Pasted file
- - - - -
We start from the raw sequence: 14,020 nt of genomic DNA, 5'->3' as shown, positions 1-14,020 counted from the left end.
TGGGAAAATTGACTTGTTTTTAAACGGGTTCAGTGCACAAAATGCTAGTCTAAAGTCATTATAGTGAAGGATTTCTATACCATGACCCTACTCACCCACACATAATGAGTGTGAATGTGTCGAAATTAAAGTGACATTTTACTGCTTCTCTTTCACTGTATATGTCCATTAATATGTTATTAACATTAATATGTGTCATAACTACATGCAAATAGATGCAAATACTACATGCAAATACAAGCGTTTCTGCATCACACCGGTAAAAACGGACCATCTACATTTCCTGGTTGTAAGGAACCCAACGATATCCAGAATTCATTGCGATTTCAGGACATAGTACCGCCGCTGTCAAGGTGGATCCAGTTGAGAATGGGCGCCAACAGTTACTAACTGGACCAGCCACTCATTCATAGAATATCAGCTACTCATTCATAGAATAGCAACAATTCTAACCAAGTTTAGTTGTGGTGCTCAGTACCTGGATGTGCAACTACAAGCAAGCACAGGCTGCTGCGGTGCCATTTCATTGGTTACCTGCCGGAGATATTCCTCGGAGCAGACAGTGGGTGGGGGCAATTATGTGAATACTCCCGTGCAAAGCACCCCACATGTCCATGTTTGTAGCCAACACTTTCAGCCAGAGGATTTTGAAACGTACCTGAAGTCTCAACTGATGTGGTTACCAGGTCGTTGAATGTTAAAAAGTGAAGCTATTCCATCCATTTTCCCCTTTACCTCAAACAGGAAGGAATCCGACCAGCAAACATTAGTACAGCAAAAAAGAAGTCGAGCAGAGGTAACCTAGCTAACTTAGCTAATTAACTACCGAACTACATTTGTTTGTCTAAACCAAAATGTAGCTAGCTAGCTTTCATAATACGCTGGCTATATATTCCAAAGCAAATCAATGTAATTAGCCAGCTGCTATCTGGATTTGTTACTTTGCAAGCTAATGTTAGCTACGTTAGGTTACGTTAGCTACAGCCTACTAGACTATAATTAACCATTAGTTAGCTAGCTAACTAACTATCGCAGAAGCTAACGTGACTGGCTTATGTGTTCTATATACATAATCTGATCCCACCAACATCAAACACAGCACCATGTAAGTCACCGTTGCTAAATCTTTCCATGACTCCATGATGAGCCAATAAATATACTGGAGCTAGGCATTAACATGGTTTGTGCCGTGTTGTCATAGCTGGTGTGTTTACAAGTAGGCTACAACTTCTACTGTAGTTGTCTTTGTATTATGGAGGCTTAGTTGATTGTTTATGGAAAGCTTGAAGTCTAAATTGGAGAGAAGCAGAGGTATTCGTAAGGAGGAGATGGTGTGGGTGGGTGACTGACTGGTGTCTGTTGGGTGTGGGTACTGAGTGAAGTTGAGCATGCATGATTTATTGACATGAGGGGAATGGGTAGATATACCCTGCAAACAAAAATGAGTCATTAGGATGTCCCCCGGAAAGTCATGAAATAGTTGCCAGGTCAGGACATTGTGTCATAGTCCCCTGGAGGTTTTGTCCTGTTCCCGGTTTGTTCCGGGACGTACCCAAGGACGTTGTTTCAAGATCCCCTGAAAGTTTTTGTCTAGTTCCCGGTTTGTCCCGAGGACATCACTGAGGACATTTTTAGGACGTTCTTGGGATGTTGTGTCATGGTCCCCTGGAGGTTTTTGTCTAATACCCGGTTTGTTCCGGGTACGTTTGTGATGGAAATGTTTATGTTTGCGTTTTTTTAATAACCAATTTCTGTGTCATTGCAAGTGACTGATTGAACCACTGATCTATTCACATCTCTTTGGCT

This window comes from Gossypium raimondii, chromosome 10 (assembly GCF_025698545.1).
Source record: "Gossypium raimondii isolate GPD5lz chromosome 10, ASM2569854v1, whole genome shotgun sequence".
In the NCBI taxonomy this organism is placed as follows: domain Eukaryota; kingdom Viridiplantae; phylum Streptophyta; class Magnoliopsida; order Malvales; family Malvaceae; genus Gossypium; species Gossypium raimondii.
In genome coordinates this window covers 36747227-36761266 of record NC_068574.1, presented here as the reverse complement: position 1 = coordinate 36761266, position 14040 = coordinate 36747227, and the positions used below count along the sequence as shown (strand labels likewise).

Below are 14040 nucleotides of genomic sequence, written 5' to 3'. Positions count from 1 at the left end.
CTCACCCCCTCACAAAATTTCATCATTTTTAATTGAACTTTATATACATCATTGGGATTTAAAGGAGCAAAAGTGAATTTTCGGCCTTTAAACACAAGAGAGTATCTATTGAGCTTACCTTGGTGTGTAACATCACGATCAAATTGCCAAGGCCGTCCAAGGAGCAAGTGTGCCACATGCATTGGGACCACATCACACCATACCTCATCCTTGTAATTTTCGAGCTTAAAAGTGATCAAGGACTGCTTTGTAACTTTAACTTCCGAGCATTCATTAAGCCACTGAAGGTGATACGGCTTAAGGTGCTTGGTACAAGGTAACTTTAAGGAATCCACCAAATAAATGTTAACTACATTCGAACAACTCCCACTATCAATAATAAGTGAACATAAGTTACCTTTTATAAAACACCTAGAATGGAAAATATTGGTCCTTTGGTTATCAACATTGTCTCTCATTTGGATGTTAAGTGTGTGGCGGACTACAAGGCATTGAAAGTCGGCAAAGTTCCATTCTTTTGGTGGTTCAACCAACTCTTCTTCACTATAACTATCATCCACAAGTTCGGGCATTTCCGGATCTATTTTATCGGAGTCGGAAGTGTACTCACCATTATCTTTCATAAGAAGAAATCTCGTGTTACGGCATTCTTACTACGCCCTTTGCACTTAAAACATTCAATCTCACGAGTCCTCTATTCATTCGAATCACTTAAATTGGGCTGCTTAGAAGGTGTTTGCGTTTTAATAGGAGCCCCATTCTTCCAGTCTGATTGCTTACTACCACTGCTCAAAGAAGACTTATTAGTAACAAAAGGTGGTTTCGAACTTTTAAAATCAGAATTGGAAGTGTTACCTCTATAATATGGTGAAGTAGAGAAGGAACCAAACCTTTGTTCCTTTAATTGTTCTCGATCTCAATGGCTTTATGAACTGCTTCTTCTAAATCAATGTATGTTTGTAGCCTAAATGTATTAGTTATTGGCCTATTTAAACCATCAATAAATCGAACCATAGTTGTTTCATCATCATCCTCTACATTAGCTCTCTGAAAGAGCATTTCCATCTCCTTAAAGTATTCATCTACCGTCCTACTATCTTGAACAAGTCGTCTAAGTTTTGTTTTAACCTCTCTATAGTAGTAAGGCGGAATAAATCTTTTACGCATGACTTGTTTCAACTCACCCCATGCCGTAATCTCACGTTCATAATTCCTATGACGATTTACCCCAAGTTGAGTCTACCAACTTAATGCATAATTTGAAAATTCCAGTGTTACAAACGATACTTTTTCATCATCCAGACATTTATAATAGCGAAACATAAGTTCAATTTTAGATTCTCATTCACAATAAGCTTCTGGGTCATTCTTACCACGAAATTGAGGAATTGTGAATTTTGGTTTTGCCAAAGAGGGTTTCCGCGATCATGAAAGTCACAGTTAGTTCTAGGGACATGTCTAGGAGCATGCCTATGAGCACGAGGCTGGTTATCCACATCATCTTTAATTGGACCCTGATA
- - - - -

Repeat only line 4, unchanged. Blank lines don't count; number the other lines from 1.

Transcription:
Source record: "Gossypium raimondii isolate GPD5lz chromosome 10, ASM2569854v1, whole genome shotgun sequence".